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Monday, April 10, 2023

Revealing the neurobiology underlying interpersonal neural synchronization with multimodal data fusion

Lotter, L. D., Kohl, S. H.,  et al. (2023).
Neuroscience & Biobehavioral Reviews,
146, 105042. 


Humans synchronize with one another to foster successful interactions. Here, we use a multimodal data fusion approach with the aim of elucidating the neurobiological mechanisms by which interpersonal neural synchronization (INS) occurs. Our meta-analysis of 22 functional magnetic resonance imaging and 69 near-infrared spectroscopy hyperscanning experiments (740 and 3721 subjects) revealed robust brain regional correlates of INS in the right temporoparietal junction and left ventral prefrontal cortex. Integrating this meta-analytic information with public databases, biobehavioral and brain-functional association analyses suggested that INS involves sensory-integrative hubs with functional connections to mentalizing and attention networks. On the molecular and genetic levels, we found INS to be associated with GABAergic neurotransmission and layer IV/V neuronal circuits, protracted developmental gene expression patterns, and disorders of neurodevelopment. Although limited by the indirect nature of phenotypic-molecular association analyses, our findings generate new testable hypotheses on the neurobiological basis of INS.


• When we interact, both our behavior and our neural activity synchronize.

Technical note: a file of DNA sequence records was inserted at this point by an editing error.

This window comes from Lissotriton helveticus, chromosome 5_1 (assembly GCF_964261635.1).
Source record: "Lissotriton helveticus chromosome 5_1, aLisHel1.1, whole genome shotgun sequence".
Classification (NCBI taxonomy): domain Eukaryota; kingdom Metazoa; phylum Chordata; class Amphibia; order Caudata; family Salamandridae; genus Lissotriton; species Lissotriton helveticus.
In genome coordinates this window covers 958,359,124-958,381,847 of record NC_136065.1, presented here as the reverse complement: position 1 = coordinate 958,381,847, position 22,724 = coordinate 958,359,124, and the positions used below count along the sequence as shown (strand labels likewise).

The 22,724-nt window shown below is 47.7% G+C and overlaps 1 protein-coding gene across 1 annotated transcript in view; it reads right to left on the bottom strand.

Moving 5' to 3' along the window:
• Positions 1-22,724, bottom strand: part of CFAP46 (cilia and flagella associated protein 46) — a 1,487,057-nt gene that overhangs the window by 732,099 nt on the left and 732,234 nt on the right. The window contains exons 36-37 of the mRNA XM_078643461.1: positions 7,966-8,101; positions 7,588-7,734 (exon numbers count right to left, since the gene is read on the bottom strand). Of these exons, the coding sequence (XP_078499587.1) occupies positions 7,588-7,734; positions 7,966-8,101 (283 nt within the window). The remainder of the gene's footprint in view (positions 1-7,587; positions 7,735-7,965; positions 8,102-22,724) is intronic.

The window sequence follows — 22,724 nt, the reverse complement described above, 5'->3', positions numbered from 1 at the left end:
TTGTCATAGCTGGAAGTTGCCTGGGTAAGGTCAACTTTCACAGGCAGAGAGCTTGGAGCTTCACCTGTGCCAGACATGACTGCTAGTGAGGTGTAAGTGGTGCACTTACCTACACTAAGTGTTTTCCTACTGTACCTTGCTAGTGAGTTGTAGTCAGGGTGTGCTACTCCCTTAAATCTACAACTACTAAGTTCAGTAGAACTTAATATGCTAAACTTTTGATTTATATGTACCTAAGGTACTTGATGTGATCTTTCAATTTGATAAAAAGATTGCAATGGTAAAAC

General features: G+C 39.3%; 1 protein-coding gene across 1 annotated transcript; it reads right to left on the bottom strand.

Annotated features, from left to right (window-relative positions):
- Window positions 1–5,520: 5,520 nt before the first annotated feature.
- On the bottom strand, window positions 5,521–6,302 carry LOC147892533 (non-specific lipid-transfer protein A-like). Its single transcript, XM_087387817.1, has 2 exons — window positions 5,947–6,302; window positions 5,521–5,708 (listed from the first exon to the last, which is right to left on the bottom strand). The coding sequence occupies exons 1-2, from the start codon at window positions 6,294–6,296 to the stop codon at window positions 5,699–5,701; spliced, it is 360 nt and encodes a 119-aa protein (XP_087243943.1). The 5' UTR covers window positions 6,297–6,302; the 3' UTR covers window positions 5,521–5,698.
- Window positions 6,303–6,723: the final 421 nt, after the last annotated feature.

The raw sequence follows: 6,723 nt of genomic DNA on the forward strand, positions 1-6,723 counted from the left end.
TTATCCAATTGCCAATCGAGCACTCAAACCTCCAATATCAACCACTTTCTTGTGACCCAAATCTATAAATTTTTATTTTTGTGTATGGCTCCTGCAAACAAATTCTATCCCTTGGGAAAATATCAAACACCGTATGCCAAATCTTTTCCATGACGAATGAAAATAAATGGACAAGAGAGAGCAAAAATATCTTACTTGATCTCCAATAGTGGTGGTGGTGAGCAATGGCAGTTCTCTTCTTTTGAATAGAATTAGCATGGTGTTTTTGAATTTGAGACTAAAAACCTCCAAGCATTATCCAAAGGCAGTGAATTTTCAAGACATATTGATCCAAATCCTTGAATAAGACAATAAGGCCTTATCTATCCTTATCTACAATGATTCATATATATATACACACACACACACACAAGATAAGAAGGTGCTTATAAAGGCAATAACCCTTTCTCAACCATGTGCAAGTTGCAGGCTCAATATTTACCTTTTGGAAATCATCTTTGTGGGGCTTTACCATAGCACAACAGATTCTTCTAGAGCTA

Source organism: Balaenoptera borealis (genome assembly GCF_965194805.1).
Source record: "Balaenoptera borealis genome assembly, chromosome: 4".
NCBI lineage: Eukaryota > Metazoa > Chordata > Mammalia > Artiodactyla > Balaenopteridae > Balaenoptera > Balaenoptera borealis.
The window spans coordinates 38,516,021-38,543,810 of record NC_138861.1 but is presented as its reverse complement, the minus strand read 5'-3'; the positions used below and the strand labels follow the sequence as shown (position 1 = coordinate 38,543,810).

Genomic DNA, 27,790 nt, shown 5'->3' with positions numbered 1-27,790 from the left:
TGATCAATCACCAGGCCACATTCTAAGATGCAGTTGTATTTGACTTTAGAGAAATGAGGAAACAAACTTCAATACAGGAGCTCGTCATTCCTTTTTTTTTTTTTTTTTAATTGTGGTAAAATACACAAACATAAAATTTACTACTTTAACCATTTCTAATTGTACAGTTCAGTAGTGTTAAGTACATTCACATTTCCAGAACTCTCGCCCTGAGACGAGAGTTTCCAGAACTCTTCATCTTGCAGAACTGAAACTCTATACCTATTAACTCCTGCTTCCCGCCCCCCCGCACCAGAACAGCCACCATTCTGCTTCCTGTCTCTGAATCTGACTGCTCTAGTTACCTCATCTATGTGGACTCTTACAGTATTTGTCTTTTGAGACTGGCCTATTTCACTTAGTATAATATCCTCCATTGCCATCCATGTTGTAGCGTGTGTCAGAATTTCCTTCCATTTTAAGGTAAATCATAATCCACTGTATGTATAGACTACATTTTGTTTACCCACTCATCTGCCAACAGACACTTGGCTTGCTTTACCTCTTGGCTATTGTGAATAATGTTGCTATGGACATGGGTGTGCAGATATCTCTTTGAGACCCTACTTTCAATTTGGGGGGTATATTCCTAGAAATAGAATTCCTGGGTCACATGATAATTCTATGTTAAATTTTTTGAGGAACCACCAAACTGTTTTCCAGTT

• Neuroimaging meta-analysis and multimodal data fusion may reveal neural mechanisms.

• Robust involvement of right temporoparietal and left prefrontal brain regions.

• Associations to attention and mentalizing, GABA and layer IV/V neurotransmission.

• Brain-wide associated genes are enriched in neurodevelopmental disorders.


In recent years, synchronization of brain activities between interacting partners has been acknowledged as a central mechanism by which we foster successful social relationships as well as a potential factor involved in the pathogenesis of diverse neuropsychiatric disorders. Based on the results generated by our multimodal data fusion approach (see Fig. 5), we hypothesized that human INS is tightly linked to social attentional processing, subserved by the rTPJ as a sensory integration hub at the brain system level, and potentially facilitated by GABA-mediated E/I balance at the neurophysiological level.

Note: The interpersonal neural synchronization is a fascinating piece of research.  How to improve the synchronization may help with effective psychotherapy.